Psychology | Introductory Psychology for Majors
P151 | 9901 | Hoffman, C


Many students believe that the field of psychology is primarily
about studying people who have difficulty coping with stress or who
have mental illness.  Psychologists do study these issues.
Psychology is, however, also about understanding how people perceive
the world around them, how they learn, remember and forget; and how
they are motivated to act.  The 4 units of material in Introductory
Psychology I include: (1) Psychology as a science. P101 will briefly
overview all of the areas of psychology and introduce you to the
science of psychology.  How do psychologists conduct research?  How
much of psychology is fact?  (2) Biological psychology. Students are
often surprised to learn that psychologists study questions that
they might expect a biologist to study.  Do genes determine
behavior?  Exactly what does the child of an alcoholic inherit that
predisposes them for alcoholism? What parts of the brain are active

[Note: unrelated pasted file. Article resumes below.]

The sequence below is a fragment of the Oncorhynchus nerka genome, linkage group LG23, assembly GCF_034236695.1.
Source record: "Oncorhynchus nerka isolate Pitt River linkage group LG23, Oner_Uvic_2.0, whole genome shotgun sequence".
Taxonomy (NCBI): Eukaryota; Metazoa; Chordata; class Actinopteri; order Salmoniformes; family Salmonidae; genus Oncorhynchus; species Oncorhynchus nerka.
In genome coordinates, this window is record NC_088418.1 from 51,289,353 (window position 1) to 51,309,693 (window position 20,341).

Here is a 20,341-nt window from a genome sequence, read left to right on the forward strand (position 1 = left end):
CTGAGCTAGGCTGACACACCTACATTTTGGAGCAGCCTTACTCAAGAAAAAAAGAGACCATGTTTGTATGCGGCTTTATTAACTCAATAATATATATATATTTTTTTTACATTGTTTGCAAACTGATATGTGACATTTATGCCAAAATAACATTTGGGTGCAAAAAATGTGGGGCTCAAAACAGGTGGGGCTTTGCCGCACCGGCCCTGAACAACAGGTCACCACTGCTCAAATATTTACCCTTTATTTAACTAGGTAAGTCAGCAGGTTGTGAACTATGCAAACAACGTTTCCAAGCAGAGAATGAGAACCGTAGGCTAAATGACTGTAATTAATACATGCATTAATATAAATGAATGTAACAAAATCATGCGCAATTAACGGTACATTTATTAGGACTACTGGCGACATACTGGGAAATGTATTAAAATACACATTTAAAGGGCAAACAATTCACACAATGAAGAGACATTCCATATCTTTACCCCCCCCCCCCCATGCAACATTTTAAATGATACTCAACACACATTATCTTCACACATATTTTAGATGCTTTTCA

when you listen, look, read or speak?  What does someone mean when
they say that a mental illness is caused by a “chemical imbalance”
in the brain?  How do our eyes and brain work together to register
and interpret visual sensation?  Why do different individuals
perceive the same event in such different ways?  (3) Cognitive
psychology: What methods do cognitive psychologists use to discover
how we attend to, think about and remember events? What do
psychologists know about human memory that you can use to your
advantage in your college courses? (4) Learned behavior. How do our
experiences shape our behavior? Why is it so difficult to rid
ourselves of phobias that result from personal experiences?  How can
you establish a successful program to modify your own behavior?
What motivates people to take goal-directed action?